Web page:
Common Questions about the Secure Retirement Plan
Q. How do I participate in the retirement plan?
A. You must work for an employer required by terms of a Collective Bargaining Agreement with SEIU 775 to make contributions to the plan.
Check www.seiu775.org/findyourcontract/ to see if your employer is included.
You are considered a participant with your first hour worked on or after March 1, 2016, under one of the above referenced Collective Bargaining Agreements.
Q. How do I receive retirement payments from the retirement plan?
A. You must be vested to be eligible for a retirement benefit and reach the plan’s normal retirement age of 65 to begin benefit payments.
To become vested, you must work at least 300 hours per plan year (March to February) for three years.
Only hours worked on and after March 1, 2016, for employers covered by terms of the Collective Bargaining Agreement are included.
Unfortunately, years of service as a caregiver before that date do not count toward vesting in your retirement benefit. However, we do recommend checking www.ssa.gov to understand the best strategy for your situation to maximize your Social Security benefit.
Q. What does vested mean?
A. Once you “vest” in a retirement plan, it means you have a non- forfeitable right to amounts in your account. This percentage is small at first, but grows the longer you work as a caregiver.
Q. What type of hours count for the 300-hours vesting requirement?
A. In addition to your hours providing service to clients, similar to the health care eligibility calculations, training hours and paid time off (PTO) hours count toward satisfying the 300 hours requirement for a year of vesting service.
However, contributions to the retirement plan’s trust are not made for training hours and paid time off.
This means you may have more hours for vesting than for contributions you are owed. Your Collective Bargaining Agreement determines the hours for which your employer must make a contribution to the plan.
Q. What happens if the I don’t have enough hours to vest?
A. If you don’t earn 300 hours in a given plan year, that year will be considered a “break in service.”
Break in service means contributions will be credited to your account, but the year will not count toward the three-year vesting requirement.
If you don’t meet the hours requirement for five plan years in a row, you will experience a “permanent break in service.” At that point, your accumulated balance will be forfeited to the plan.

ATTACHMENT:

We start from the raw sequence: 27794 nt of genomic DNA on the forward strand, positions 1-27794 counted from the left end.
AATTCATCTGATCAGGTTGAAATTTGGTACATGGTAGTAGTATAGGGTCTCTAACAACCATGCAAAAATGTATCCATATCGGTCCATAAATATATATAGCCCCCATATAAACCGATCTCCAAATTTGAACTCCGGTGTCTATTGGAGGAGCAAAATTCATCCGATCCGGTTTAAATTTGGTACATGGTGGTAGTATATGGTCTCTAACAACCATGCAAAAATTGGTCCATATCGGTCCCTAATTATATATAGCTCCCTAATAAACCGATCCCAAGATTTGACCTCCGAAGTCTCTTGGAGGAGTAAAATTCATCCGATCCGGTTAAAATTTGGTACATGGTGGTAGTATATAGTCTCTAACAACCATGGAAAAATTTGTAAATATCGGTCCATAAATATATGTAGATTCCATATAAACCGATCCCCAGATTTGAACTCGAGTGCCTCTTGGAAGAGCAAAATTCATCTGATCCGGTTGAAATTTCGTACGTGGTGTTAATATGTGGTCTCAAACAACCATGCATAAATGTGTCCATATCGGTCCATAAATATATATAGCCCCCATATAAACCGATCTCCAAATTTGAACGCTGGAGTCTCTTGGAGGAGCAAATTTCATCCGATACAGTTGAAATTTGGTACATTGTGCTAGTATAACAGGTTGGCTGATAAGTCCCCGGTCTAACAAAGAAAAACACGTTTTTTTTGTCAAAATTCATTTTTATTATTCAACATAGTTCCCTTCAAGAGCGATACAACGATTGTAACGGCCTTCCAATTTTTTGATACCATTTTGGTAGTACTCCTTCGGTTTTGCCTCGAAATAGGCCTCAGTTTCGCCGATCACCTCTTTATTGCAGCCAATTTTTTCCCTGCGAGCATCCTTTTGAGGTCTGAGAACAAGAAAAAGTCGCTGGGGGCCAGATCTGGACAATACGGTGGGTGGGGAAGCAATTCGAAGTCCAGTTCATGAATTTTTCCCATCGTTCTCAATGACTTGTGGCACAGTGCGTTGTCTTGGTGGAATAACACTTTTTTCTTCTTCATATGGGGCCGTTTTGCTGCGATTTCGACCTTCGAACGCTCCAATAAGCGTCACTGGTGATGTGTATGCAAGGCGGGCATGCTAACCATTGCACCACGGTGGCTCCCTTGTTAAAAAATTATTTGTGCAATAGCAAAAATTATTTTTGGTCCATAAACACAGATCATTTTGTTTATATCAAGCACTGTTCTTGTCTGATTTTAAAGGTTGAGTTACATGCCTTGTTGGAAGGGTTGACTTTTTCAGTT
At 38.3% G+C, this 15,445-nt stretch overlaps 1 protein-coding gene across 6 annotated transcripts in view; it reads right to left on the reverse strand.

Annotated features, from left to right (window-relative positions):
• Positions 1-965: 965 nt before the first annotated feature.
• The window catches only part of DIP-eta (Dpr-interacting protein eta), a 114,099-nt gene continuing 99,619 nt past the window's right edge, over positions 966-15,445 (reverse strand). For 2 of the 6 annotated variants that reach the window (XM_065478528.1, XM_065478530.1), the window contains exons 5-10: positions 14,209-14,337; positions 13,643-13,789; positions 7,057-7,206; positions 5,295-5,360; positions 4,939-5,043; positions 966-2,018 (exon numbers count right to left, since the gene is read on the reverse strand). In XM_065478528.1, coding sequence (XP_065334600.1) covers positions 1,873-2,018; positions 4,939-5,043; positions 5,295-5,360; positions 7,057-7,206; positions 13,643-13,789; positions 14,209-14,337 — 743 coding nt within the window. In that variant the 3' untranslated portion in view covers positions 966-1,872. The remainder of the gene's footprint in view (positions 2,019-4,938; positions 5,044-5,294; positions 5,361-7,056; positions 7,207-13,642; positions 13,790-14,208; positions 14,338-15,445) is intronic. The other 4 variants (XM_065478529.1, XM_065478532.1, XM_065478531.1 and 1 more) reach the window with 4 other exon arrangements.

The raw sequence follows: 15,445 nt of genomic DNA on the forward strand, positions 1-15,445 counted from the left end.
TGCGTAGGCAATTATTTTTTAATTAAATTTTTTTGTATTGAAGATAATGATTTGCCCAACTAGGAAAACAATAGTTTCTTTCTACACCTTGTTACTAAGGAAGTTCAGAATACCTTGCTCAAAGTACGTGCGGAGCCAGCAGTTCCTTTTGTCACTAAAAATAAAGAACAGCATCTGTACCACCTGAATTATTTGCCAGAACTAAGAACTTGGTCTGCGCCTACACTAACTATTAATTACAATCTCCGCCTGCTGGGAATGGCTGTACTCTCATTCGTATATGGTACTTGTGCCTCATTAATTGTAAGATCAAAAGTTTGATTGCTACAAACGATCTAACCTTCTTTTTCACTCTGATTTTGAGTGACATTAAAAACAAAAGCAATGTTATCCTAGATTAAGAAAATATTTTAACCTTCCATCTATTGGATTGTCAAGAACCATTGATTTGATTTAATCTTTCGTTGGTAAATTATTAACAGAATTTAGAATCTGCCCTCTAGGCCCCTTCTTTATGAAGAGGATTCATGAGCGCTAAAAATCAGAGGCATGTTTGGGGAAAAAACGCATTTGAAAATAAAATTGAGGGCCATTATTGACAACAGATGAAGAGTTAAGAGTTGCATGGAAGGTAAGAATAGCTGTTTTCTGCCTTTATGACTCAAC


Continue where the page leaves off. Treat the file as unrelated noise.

Q. Am I still able to contribute to an IRA (Individual Retirement Account) or another employer retirement plan while I participate in this retirement plan?
A. You should consult a tax advisor regarding your unique situation, but, in general, participating in this plan will not prevent you from making those types of contributions.
Q. What if I leave homecare work before I reach normal retirement age?
A. If you are vested, your account is paid to you even if you leave before retirement. If your account is $2400 or less, it will be paid out to you after you’ve had no hours for 24 calendar months.
Q.If I am at or near retirement age (65), what does the retirement plan mean for me?
A. This will depend on a variety of factors: how many hours you work, future collective bargaining agreement contribution levels, when you actually choose to retire (assuming you meet plan requirements) and investment performance over time.
You will need to meet the following criteria to receive a retirement benefit:
1. You must be age 65 or older, and
2. You must be fully vested in the plan (see previous page)
However, the federal law also states participants also vest when they reach
“normal retirement age” as defined by the law.
So, if you haven’t vested through the three-year service rule, you vest at the later of the date you reach 65, or the 5th anniversary of the first day of the plan year in which you became a Plan participant. This is provided you are still active in the plan on that date.
This is provided that you don’t have a permanent break in service.
Q. How is the benefit paid to me?
A. If your account is more than $2,400, it will be paid in monthly installments. If your account is $2,400 or less, it will be paid in a single lump sum.
Q. If I am nearing retirement age, what can I do to improve my levels of retirement income?
A. You might be able to increase the number of hours/years you work to increase the amount of money contributed.
You may also want to check www.ssa.gov to understand the best strategy for your situation to maximize your Social Security benefit.
Q. Can I both contribute to and withdraw money from the plan?
A. Yes, once you are both vested and attain normal retirement age (age 65), you may apply for a retirement benefit even if you are still working for an employer who is contributing on your behalf.
Your benefit will continue as long as you have a balance in your account.
Q. Am I required to take required minimum distributions at age 70 1⁄2 if I am still working?
A. No. You can delay beginning payments until as late as April 1 of the calendar year after the year in which you stop working.
Under federal tax law, you may be subject to a 50% excise tax if you don’t begin payment of your benefit by this date.
Q. Who pays for the Plan’s administrative costs?
A. The reasonable administrative costs of the Plan are shared by all participants on a pro-rata basis.
QUESTIONS? Call 1-866-770-1917 and select option 3